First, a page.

People v. Fuentes (1990)Annotate this Case
THE PEOPLE, Plaintiff and Respondent, v. ARTHUR FUENTES, Defendant and Appellant.
(Superior Court of Monterey County, No. 14992, Robert M. Hinrichs, Judge.)
(Opinion by Bamattre-Manoukian, J., with Agliano, P. J., and Cottle, J., concurring.)
John F. Bowman, under appointment by the Court of Appeal, for Defendant and Appellant.
John K. Van de Kamp, Attorney General, Richard B. Iglehart, Chief Assistant Attorney General, John H. Sugiyama, Assistant Attorney General, Herbert F. Wilkinson and David D. Salmon, Deputy Attorneys General, for Plaintiff and Respondent.
Defendant Arthur Fuentes was convicted of felony possession of heroin (Health & Saf. Code, § 11350) and [224 Cal. App. 3d 1043] misdemeanor possession of a hypodermic needle (Bus. & Prof. Code, § 4149). He was sentenced to the upper term of three years on the felony and to a concurrent term of six months on the misdemeanor.
Defendant contends that the trial court erred when it instructed the jury pursuant to CALJIC No. 16.005. For reasons we will discuss, we affirm.
Statement of Facts
An undercover narcotics officer answered an official call to check out suspicious activity at a Salinas location. Responding to the call, the officer found an unlighted van parked in front of defendant's home. After a few minutes' observation, the officer saw a man leave the van. As the officer approached, the man tossed an object into nearby bushes. The officer retrieved the object, which turned out to be several syringes with needles and needle sheaths attached. The officer testified the man showed symptoms of being under the influence of a controlled substance. The man's arm showed signs of a recent injection, which the officer believed had occurred immediately before the man's exit from the van.
As the officer arrested the man, another man walked up to the sliding door of the van, said "narc," and walked away. Thereafter, defendant and codefendant left the van and walked to defendant's front porch.
Over defendant's objections, the officer used his flashlight to look inside the van through a broken window. He testified he saw a syringe with plunger drawn back and what appeared to be liquid in it. The syringe was on a cutting board. As the officer started to enter the van, defendant protested that the officer needed a search warrant. The officer said a warrant was unnecessary because the syringe was in plain view.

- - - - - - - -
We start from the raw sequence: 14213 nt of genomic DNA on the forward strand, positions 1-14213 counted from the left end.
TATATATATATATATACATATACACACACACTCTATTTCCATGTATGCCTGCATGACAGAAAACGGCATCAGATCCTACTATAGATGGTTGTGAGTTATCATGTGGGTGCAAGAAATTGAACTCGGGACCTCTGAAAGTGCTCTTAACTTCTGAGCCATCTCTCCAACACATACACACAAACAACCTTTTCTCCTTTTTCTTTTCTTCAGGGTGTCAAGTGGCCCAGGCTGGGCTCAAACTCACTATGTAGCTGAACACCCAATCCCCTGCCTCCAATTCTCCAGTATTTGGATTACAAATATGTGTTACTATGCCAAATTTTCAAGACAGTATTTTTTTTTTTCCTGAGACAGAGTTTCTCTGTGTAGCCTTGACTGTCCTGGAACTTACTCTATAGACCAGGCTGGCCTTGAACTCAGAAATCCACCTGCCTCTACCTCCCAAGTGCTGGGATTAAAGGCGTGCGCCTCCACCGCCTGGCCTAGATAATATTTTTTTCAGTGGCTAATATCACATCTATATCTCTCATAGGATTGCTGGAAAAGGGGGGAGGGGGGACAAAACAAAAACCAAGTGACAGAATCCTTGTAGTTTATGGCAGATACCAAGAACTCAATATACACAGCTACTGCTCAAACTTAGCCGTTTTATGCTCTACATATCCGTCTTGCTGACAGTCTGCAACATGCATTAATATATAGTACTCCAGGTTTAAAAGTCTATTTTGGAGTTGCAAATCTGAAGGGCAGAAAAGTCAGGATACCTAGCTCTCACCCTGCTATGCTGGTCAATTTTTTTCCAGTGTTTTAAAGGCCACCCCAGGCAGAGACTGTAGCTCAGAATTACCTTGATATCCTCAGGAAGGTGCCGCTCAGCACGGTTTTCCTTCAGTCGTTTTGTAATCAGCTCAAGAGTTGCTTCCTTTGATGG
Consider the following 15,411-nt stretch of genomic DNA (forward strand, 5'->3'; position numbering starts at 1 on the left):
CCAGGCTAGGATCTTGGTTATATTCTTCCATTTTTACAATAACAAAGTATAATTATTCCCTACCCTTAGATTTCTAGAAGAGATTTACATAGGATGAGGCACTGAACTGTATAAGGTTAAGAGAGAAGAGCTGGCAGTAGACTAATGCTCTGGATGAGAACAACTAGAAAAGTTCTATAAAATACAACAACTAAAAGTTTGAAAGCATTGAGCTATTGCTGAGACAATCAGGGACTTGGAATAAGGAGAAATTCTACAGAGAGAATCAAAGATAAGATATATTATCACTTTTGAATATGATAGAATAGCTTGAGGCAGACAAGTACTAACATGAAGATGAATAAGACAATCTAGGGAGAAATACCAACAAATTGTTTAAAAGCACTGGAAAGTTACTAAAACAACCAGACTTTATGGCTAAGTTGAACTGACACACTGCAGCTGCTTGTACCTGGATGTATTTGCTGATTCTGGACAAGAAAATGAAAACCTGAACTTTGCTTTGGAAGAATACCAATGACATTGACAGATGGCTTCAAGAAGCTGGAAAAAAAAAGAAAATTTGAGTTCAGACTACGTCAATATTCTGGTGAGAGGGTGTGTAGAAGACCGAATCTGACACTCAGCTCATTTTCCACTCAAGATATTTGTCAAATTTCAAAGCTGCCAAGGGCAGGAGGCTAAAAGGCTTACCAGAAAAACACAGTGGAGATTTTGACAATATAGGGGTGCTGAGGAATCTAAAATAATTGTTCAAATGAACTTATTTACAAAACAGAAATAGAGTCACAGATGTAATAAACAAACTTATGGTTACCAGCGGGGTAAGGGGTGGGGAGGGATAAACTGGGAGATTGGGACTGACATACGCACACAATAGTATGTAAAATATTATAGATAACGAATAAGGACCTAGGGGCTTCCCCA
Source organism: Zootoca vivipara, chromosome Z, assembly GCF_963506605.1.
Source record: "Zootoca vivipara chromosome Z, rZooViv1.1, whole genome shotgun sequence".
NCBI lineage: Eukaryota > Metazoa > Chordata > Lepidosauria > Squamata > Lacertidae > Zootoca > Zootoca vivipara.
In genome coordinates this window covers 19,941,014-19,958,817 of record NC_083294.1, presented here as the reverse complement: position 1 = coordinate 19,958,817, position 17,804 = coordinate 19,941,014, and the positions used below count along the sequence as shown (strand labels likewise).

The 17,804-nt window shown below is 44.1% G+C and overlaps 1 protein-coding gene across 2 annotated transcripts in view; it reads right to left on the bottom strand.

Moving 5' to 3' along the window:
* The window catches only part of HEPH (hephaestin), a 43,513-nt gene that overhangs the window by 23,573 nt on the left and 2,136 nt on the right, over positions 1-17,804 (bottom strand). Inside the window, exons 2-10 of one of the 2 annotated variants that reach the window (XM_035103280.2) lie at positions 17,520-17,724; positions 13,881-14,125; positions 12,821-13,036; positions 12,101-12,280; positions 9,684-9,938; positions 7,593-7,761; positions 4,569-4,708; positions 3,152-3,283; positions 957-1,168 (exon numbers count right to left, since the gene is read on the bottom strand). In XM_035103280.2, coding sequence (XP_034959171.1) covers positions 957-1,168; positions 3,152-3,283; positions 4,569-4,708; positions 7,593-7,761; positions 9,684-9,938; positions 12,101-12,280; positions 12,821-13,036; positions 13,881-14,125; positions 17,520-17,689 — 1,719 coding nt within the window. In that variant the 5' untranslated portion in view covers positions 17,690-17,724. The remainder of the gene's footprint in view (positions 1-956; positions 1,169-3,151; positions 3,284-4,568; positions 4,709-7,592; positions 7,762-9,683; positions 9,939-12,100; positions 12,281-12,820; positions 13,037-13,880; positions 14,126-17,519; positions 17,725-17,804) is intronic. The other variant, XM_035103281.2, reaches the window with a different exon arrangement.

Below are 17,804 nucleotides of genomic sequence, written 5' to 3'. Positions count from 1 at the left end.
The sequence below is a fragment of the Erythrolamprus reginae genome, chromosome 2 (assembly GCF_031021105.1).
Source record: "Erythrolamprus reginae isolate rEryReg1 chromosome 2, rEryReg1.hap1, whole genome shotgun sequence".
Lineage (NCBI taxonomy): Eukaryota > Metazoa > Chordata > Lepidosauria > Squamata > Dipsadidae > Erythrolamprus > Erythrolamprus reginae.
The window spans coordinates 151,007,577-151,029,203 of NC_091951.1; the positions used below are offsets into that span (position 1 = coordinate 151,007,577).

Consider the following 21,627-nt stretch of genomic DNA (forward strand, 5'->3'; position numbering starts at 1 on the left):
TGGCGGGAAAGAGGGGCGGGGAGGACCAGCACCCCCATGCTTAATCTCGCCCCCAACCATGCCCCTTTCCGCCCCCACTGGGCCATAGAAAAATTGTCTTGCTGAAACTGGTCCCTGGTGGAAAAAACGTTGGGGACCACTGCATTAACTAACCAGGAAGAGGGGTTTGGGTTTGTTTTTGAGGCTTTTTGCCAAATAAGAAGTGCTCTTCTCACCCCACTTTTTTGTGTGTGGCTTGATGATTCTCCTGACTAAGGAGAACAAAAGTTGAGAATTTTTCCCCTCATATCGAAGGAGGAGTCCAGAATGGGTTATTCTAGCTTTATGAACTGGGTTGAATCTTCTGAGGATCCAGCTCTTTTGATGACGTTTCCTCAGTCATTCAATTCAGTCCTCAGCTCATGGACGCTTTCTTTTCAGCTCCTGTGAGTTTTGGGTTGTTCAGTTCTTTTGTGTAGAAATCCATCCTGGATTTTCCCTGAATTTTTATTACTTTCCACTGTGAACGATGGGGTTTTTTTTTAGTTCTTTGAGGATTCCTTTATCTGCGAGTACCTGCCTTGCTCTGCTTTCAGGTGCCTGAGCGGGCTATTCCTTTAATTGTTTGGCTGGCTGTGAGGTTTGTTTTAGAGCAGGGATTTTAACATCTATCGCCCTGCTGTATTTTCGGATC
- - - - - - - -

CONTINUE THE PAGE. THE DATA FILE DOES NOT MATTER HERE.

The officer searched the van. He saw several "cookers." Under the cutting board, he found what proved to be a dozen "hits" of tar heroin and a chunk of heroin, with a total street value of approximately $200. He also seized a razor blade with a dose of heroin attached, an empty bindle, a crack pipe, baggies, water, a tie rag, and a lighter. Backup officers took photographs.
Defendant and codefendant were arrested. No money was found in the van or on defendant or codefendant. Neither defendant nor codefendant was found to have a controlled substance on his person or to be under the influence of a controlled substance.
Defendant testified that the van was his, that it had not worked for several months, and that people had broken into the van to sleep. He said [224 Cal. App. 3d 1044] that on the night of their arrest, he and codefendant, a mechanic, were working on the carburetor, which is accessed from inside the van. Although defendant admitted to being a heroin addict, he denied that he sold drugs, that he knew there were drugs in the van, or that he gave drugs to the man who exited the van. He said he left the van after the officer's arrival because it had gotten too dark to work.
[1a] Defendant contends that the trial court erred when it instructed the jury pursuant to CALJIC No. 16.005 as this instruction violated his constitutional due process right to a presumption of innocence. He argues that it improperly shifted the burden of proof as to an element of the crime by requiring defendant to show that his acquisition of the hypodermic needle was lawful, rather than requiring the prosecutor to show that defendant's acquisition was unlawful. We disagree.
Business and Professions Code section 4149 provides: "No person shall possess or have under his or her control any hypodermic needle or syringe except when acquired in accordance with the provisions of this article." The trial court instructed the jury: "Every person who has in his possession or under his control a hypodermic needle or hypodermic syringe which was not lawfully acquired from a person authorized by law to dispense the same, is guilty of a misdemeanor, violation of section 4149. If the evidence establishes beyond a reasonable doubt that a defendant possessed such a needle or syringe, that defendant then has the burden of raising a reasonable doubt that he unlawfully acquired such object." (CALJIC No. 16.005.)
[2a] "[T]he Due Process Clause protects the accused against conviction except upon proof beyond a reasonable doubt of every fact necessary to constitute the crime with which he is charged." (In re Winship (1970) 397 U.S. 358, 364 [25 L. Ed. 2d 368, 375, 90 S. Ct. 1068].) But a state has the power "to regulate procedures under which its laws are carried out, including the burden of producing evidence and the burden of persuasion ...." (Speiser v. Randall (1958) 357 U.S. 513, 523 [26 L. Ed. 2d 1460, 1471, 78 S. Ct. 1332].)